Indeed, as Chief Judge Alex Kozinski explains in his withering dissent, the NVRA explicitly invites states to require additional “identifying information . . . as is necessary to enable the appropriate State official to assess the eligibility of the applicant.” Consequently, several states do precisely that. The majority’s decision is thus guaranteed to be exploited by ACORN types in their campaigns to undermine electoral integrity in those states.
Furthermore, honoring the precedent that the majority sedulously resisted, Chief Judge Kozinski stresses that the case was squarely controlled by the Ninth Circuit’s 2007 ruling in this same litigation. There, the court held that the NVRA “plainly allow[s] states, at least to some extent, to require their citizens to present evidence of citizenship when registering to vote.” That should have been the end of the matter. It was, instead, just a bump in the road for the majority, which steamrolled right on by.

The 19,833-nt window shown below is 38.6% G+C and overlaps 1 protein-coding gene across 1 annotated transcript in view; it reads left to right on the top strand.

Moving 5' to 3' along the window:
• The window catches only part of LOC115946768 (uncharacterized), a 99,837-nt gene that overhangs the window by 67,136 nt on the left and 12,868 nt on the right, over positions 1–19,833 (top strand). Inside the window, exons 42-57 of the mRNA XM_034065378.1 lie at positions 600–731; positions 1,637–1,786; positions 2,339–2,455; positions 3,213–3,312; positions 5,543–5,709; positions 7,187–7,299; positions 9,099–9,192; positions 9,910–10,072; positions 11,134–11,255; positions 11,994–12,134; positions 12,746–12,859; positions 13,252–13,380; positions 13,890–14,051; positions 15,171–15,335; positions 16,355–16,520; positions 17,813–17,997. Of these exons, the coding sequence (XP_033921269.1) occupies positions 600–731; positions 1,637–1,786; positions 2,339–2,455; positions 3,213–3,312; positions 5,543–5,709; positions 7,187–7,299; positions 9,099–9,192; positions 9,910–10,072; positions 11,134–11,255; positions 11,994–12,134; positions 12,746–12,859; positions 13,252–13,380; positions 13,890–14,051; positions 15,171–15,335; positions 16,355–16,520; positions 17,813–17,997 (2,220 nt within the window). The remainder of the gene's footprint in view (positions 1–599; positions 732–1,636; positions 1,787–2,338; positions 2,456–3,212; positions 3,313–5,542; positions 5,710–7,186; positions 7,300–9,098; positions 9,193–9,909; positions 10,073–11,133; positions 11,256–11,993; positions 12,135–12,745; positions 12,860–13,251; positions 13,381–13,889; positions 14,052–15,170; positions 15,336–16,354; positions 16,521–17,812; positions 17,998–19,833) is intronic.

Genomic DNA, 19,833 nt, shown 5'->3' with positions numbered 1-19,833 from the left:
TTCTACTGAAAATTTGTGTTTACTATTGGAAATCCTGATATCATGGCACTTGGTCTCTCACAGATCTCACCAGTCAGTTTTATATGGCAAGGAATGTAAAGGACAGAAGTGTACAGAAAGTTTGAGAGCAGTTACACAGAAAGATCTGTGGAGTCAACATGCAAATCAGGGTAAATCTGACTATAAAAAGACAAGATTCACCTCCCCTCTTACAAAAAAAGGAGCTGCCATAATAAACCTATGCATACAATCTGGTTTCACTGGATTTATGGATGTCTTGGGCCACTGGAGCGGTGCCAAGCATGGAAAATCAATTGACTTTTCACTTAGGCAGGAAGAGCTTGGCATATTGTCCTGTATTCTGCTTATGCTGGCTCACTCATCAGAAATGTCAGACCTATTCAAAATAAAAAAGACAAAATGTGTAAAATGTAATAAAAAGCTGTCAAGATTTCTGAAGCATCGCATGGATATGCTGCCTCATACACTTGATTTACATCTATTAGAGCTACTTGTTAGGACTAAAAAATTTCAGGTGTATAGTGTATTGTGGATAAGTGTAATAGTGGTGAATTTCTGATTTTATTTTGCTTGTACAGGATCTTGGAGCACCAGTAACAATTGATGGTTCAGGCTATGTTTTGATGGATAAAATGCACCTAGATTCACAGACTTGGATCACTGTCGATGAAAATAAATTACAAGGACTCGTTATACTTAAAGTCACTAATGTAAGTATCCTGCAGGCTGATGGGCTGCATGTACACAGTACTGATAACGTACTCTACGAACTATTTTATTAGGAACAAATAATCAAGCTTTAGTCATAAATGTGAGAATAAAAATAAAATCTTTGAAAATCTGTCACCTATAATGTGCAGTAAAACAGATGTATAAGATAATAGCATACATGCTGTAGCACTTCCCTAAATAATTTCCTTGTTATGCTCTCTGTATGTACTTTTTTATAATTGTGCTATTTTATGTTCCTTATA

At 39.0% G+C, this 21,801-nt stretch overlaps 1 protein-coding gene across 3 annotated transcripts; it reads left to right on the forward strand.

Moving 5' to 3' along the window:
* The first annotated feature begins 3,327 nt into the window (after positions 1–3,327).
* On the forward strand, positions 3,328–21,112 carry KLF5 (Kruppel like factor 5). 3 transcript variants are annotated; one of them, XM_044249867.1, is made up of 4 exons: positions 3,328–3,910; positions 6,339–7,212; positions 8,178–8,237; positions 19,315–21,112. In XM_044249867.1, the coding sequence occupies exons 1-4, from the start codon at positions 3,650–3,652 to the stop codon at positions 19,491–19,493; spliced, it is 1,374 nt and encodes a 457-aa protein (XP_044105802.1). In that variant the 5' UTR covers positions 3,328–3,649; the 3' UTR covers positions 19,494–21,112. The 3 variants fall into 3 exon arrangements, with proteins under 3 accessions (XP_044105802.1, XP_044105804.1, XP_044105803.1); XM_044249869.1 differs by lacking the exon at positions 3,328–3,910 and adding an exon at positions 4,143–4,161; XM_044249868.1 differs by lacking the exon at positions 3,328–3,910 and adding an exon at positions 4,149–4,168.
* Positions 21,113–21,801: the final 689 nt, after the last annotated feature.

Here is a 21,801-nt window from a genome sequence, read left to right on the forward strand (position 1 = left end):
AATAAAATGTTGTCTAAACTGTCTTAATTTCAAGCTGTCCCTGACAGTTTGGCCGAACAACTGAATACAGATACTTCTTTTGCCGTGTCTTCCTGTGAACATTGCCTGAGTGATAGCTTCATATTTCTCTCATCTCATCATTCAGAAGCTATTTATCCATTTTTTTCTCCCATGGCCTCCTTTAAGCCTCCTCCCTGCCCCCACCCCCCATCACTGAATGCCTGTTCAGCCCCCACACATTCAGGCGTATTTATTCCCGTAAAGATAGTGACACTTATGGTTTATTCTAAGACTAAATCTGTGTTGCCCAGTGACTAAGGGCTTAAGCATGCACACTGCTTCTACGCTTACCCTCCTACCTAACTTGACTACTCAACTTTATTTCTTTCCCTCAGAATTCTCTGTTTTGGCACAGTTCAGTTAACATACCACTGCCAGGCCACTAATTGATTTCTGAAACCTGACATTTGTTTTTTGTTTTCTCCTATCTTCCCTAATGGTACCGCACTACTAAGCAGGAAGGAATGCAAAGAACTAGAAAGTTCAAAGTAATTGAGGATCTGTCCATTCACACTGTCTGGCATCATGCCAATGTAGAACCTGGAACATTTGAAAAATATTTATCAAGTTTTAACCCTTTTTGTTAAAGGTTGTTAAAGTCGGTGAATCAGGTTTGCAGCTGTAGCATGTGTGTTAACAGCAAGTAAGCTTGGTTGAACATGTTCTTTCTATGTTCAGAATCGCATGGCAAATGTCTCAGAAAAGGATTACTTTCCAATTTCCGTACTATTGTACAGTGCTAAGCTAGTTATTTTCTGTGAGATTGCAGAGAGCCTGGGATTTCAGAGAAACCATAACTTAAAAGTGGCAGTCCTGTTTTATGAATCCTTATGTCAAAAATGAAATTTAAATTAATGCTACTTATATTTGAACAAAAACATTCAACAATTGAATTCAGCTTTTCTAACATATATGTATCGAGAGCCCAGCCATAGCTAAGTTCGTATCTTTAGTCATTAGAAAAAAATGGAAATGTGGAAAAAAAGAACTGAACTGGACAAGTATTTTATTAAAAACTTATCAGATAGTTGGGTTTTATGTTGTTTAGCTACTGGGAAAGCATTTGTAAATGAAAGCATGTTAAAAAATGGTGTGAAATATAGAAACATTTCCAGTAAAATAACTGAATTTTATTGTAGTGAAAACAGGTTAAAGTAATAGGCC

For court buffs, the decision has its intrigue. The majority opinion joined by Justice O’Connor was written by Judge Sandra Segal Ikuta, a Bush appointee who joined the Ninth Circuit in 2006. After graduating from UCLA Law School in 1988, Ikuta was a law clerk for two years: first for Judge Kozinski, and then for Justice O’Connor. Given Justice O’Connor’s stature and Judge Ikuta’s longstanding ties to her co-panelists, Chief Judge Kozinski’s concluding paragraph is especially stinging: